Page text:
C2-ungrouped or CM2-anomalous
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Purchased 2012

Eight fragments of a single meteorite having a combined weight of 38 g were found in the desert region of Northwest Africa. The pieces were sold at the 2013 Tucson Gem and Mineral Show to G. Hupé. A type sample was submitted for analyses and classification to the University of Washington at Seattle (A. Irving and S. Kuehner), and NWA 7821 was determined to be a new ungrouped C2 chondrite, or alternatively, an anomalous member of the CM chondrite group.

Northwest Africa 7821 is a low-density carbonaceous chondrite containing scattered granular chondrules ranging in size from 0.1 to 0.4 mm. CAIs are present in a fine-grained matrix having a composition similar to that of CM chondrites. The meteorite has been shocked to S2 and terrestrially weathered to a grade of W2. On an oxygen three-isotope diagram, NWA 7821 plots along the CM trend line but has a higher than normal 16O content (Carnegie Institution, Washington D.C. (D. Rumble, III; see O-isotopic diagram).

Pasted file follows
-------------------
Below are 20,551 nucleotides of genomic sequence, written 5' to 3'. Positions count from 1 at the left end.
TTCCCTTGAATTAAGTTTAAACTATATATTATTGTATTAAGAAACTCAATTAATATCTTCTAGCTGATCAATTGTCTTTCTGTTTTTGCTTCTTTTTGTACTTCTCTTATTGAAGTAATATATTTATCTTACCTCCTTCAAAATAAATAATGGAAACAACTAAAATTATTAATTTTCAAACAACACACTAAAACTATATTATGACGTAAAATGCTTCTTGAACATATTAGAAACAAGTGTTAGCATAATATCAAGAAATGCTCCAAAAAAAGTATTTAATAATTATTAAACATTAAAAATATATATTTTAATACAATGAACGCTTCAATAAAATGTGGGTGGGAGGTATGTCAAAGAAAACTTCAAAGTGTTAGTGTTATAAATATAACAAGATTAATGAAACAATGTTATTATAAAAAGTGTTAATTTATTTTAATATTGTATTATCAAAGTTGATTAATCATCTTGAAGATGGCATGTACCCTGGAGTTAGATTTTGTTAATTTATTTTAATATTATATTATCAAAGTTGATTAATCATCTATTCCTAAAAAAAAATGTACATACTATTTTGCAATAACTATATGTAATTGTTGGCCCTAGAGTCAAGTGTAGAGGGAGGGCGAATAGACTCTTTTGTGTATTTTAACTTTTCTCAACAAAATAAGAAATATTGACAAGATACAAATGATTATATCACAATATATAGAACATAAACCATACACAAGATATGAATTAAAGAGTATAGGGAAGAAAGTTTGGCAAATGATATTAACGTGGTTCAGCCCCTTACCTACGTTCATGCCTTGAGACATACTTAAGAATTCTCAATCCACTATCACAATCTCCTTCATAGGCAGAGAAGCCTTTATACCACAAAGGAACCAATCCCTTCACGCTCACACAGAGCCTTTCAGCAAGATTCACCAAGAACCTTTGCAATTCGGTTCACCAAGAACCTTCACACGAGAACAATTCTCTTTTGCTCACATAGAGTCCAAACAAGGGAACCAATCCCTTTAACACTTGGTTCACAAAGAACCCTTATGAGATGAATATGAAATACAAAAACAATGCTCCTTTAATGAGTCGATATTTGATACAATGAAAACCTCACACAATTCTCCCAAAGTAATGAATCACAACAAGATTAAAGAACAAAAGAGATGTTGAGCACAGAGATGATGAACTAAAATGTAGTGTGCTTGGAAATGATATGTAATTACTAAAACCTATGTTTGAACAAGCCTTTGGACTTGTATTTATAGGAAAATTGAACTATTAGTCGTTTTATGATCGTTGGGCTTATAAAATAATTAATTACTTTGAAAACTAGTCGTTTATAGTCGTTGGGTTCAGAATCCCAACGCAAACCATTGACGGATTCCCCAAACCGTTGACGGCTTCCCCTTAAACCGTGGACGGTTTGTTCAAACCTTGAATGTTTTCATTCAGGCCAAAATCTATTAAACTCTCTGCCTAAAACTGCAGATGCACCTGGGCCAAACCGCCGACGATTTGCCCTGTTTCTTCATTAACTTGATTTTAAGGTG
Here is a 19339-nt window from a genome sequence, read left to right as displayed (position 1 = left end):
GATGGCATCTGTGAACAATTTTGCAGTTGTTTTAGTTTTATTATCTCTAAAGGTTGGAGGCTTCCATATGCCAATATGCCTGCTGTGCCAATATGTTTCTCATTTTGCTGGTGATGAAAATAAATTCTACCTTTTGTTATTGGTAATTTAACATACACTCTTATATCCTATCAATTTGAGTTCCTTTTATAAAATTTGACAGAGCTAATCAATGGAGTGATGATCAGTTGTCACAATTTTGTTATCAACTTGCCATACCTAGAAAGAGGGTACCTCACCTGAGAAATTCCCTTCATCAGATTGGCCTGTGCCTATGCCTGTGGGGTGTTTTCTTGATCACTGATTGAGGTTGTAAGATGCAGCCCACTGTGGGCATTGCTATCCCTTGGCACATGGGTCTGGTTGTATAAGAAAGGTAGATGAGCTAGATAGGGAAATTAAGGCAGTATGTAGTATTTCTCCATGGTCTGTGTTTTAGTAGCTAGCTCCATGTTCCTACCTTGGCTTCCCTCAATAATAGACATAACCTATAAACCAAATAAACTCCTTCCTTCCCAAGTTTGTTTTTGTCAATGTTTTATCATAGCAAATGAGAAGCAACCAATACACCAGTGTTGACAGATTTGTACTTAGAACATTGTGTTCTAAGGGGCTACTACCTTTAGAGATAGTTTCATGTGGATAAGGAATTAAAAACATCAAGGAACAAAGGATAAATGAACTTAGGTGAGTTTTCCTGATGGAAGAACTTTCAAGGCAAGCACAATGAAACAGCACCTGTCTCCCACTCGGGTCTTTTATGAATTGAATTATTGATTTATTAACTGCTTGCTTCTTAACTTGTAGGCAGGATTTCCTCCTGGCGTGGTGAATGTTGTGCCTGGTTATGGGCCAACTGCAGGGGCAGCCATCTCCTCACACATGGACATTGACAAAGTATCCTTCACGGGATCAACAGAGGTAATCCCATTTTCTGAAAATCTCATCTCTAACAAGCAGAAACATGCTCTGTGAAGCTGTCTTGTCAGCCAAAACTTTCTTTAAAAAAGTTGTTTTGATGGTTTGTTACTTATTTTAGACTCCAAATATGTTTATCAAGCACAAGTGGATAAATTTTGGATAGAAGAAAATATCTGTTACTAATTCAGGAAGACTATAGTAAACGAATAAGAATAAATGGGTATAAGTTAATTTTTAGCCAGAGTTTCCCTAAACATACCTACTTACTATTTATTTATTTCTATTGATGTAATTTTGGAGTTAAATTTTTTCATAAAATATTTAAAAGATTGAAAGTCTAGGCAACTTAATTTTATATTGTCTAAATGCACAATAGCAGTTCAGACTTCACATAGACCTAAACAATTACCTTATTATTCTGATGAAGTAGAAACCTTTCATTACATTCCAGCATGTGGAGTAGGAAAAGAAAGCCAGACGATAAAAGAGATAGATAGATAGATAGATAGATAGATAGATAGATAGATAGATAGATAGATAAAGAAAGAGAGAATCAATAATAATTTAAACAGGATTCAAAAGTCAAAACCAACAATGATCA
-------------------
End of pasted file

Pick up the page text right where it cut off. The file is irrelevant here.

Although terrestrial alteration in cold and hot deserts is a factor that needs to be considered, several CM-like meteorites were identified by Greenwood et al. (2019) that might be related and perhaps represent a separate CM-like parent body. Along with NWA 7821, these include EET 87522, GRO 95566, LEW 85311, MAC 87300, MAC 88107, NWA 5958, NWA 11556 and Y-82054. On the other hand, a single large isotopically-heterogeneous CM parent body could be the source for all of these meteorites, and the variability in aqueous alteration that is observed among them may be attributed to differences in their water:rock ratio, temperature, and/or other factors.

CO–CM Oxygen Isotope Gap
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Diagram credit: Greenwood et al., 50th LPSC, #3191 (2019)

The specimen of NWA 7821 shown above is a 0.056 g partial slice. The photo below is one of the larger slices photographed by G. Hupé.

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Photo courtesy of Greg Hupé—Nature's Vault